Time series photometry of the dwarf planet ERIS (2003 UB313)

<b>Context.</b> The dwarf planet Eris (2003 UB313, formerly known also as "Xena") is the largest KBO discovered up to now. Despite being larger than Pluto and having many similarities to it, it has not been possible so far to detect any significant variability in its light curv...

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Detalles Bibliográficos
Autores principales: Carraro, G., Maris, M., Bertin, D., Parisi, Mirta Gabriela
Formato: Articulo
Lenguaje:Inglés
Publicado: 2006
Materias:
Acceso en línea:http://sedici.unlp.edu.ar/handle/10915/83253
Aporte de:SEDICI (UNLP) de Universidad Nacional de La Plata Ver origen
Descripción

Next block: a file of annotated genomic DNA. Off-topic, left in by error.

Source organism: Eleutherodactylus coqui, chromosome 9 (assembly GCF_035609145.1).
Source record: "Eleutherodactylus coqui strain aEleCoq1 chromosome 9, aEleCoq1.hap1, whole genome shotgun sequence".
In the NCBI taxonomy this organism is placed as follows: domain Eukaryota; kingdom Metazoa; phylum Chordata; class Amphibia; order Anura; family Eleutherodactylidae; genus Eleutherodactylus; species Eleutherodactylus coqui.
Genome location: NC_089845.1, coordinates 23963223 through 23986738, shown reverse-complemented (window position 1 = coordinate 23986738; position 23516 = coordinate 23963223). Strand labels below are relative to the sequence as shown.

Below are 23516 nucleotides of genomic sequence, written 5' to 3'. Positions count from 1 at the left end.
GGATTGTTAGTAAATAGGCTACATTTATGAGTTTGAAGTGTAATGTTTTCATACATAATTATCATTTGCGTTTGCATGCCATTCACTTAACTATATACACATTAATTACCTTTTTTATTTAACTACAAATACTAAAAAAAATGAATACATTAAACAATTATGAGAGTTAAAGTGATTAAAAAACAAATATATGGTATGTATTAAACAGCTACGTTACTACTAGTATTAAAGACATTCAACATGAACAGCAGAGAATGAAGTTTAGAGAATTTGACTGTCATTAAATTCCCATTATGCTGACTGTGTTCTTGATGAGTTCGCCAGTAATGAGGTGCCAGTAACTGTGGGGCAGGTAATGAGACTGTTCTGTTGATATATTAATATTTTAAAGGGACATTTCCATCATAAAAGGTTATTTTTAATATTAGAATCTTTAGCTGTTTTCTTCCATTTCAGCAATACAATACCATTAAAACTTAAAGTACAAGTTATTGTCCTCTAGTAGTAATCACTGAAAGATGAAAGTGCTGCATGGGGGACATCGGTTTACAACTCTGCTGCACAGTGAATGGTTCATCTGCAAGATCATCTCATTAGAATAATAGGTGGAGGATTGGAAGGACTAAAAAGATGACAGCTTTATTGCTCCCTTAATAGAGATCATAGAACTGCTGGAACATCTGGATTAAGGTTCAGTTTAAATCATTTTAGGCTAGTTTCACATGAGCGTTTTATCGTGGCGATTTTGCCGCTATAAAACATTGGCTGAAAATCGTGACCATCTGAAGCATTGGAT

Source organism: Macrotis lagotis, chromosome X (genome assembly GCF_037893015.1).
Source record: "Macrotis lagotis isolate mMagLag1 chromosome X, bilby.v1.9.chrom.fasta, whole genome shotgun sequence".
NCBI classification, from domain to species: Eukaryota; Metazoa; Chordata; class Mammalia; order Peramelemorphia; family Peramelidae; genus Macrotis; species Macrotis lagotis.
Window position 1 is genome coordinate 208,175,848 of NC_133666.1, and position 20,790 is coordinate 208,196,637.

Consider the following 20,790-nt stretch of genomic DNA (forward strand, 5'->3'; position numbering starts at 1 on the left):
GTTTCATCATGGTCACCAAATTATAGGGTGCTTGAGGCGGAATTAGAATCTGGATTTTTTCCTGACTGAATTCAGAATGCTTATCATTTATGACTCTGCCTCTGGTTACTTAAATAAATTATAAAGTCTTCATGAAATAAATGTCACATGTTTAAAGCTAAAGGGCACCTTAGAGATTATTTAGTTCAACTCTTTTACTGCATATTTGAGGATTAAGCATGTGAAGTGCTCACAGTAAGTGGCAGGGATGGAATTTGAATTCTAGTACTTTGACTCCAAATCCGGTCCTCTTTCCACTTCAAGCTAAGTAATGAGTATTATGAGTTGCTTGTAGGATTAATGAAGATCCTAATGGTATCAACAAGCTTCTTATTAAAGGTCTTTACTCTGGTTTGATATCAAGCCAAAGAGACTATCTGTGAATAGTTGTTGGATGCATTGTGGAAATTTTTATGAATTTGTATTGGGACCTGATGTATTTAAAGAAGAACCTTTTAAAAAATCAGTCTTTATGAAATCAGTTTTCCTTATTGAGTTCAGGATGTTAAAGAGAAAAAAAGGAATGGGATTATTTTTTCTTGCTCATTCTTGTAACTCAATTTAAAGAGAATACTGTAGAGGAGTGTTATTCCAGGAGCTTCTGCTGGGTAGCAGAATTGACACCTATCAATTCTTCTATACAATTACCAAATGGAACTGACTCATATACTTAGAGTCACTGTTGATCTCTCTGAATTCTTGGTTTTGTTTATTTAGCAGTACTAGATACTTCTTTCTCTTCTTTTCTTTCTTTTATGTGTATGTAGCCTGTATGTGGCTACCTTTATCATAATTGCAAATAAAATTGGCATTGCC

Sumario:<b>Context.</b> The dwarf planet Eris (2003 UB313, formerly known also as "Xena") is the largest KBO discovered up to now. Despite being larger than Pluto and having many similarities to it, it has not been possible so far to detect any significant variability in its light curve, preventing the determination of its period and axial ratio. <b>Aims.</b> We attempt to assess the level of variability of the Eris light curve by determining its BVRI photometry with a target accuracy of 0.03 mag/frame in R and a comparable or better stability in the calibration. <b>Methods.</b> Eris has been observed between November 30th and December 5th, 2005 with the Y4KCam onboard the 1.0 m Yale telescope at Cerro Tololo Interamerican Observatory, Chile in photometric nights. <b>Results.</b> We obtain 7 measures in B, 23 in V, 62 in R, and 20 in I. Averaged B, V, and I magnitudes as colors are in agreement within ≈0.03 mag with measures from Rabinowitz et al. (2006, [arXiv:astro-ph/0605745]) taken on the same nights. Night-averaged magnitudes in R show a statistically significant variability over a range of about 0.05 ± 0.01 mag. This cannot be explained by known systematics, background objects, or some periodical variation with periods less than two days in the lightcurve. The same applies to B, V and to a lesser extent to I, due to larger errors. Conclusions. In analogy with Pluto and if confirmed by future observations, this "long term" variability might be ascribed to a slow rotation of Eris, with periods longer than 5 days, or to the effect of its unresolved satellite "Dysnomea", which may contribute for ≈0.02 mag to the total brightness.